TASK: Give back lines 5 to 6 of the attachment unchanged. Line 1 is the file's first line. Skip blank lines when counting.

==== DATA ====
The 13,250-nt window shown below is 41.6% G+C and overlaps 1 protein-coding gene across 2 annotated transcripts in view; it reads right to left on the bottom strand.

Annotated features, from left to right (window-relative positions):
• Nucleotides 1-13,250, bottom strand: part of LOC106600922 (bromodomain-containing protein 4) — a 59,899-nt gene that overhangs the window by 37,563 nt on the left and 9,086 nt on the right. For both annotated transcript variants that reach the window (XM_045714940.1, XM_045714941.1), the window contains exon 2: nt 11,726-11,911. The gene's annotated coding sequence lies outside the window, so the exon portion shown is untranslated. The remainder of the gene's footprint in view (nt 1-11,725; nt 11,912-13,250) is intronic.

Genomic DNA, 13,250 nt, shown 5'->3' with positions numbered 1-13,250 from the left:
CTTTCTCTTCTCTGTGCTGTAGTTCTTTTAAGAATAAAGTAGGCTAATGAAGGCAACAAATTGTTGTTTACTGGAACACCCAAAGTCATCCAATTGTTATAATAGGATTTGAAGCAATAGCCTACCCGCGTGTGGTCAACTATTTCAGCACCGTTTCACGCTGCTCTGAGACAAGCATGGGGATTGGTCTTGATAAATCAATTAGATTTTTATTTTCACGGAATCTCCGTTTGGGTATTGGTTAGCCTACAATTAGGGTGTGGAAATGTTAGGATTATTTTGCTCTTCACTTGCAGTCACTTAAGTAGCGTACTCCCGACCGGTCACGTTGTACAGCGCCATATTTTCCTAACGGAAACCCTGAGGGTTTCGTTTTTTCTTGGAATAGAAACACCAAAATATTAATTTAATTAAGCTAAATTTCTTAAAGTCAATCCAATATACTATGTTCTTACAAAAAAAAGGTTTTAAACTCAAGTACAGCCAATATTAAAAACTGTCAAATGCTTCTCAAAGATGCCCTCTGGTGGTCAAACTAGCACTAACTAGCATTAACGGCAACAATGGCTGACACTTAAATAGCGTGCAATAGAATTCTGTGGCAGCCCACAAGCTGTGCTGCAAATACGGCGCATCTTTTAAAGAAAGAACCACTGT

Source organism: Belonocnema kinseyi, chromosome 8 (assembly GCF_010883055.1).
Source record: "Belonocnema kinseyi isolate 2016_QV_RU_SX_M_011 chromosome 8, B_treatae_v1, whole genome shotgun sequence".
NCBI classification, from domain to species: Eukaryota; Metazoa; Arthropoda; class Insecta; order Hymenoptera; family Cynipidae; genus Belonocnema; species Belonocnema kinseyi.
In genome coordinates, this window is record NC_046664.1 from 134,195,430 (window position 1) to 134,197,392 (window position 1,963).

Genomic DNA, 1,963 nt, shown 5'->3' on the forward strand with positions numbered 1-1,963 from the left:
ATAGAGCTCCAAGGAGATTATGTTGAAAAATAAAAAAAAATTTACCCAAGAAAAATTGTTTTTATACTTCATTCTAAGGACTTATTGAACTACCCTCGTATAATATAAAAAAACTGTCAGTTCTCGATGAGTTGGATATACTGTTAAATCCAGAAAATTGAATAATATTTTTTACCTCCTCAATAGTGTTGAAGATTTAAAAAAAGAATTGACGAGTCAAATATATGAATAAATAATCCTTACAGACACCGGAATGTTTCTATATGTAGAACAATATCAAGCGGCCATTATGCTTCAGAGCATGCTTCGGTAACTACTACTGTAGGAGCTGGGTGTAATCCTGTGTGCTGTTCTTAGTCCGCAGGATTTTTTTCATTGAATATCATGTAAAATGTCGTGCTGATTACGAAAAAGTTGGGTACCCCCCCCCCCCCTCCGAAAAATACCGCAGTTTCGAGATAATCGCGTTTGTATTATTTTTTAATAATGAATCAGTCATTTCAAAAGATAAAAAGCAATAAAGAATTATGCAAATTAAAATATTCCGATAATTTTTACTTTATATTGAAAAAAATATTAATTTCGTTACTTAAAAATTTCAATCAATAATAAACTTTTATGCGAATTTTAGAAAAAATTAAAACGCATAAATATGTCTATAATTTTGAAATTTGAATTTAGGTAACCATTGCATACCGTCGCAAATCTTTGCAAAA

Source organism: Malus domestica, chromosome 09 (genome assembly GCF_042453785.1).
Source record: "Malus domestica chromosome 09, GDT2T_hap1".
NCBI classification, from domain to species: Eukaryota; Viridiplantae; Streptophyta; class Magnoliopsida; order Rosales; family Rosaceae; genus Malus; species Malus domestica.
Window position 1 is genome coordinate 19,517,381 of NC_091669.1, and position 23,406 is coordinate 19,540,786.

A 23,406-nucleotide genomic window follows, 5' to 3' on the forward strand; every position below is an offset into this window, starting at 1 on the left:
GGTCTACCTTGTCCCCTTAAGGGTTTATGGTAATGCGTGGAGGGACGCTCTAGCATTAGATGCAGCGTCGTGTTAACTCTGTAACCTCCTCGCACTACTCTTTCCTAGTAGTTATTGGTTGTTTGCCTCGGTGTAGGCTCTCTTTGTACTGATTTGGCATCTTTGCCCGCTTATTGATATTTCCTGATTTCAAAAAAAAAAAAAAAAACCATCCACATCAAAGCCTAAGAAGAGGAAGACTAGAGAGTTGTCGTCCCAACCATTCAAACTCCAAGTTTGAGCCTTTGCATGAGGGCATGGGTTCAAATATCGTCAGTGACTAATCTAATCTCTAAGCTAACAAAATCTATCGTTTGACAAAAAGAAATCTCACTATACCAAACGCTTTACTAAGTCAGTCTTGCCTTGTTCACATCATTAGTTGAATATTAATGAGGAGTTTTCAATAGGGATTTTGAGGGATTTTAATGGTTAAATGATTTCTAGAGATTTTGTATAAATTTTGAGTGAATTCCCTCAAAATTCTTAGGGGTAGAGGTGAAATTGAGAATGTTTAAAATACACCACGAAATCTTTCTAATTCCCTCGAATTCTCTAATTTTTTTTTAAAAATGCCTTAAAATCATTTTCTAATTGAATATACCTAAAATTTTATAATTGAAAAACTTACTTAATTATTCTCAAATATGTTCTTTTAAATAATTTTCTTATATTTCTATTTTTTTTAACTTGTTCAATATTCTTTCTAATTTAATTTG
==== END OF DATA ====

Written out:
CTTTCTCTTCTCTGTGCTGTAGTTCTTTTAAGAATAAAGTAGGCTAATGAAGGCAACAAATTGTTGTTTACTGGAACACCCAAAGTCATCCAATTGTTATAATAGGATTTGAAGCAATAGCCTACCCGCGTGTGGTCAACTATTTCAGCACCGTTTCACGCTGCTCTGAGACAAGCATGGGGATTGGTCTTGATAAATCAATTAGATTTTTATTTTCACGGAATCTCCGTTTGGGTATTGGTTAGCCTACAATTAGGGTGTGGAAATGTTAGGATTATTTTGCTCTTCACTTGCAGTCACTTAAGTAGCGTACTCCCGACCGGTCACGTTGTACAGCGCCATATTTTCCTAACGGAAACCCTGAGGGTTTCGTTTTTTCTTGGAATAGAAACACCAAAATATTAATTTAATTAAGCTAAATTTCTTAAAGTCAATCCAATATACTATGTTCTTACAAAAAAAAGGTTTTAAACTCAAGTACAGCCAATATTAAAAACTGTCAAATGCTTCTCAAAGATGCCCTCTGGTGGTCAAACTAGCACTAACTAGCATTAACGGCAACAATGGCTGACACTTAAATAGCGTGCAATAGAATTCTGTGGCAGCCCACAAGCTGTGCTGCAAATACGGCGCATCTTTTAAAGAAAGAACCACTGT

Source organism: Belonocnema kinseyi, chromosome 8 (assembly GCF_010883055.1).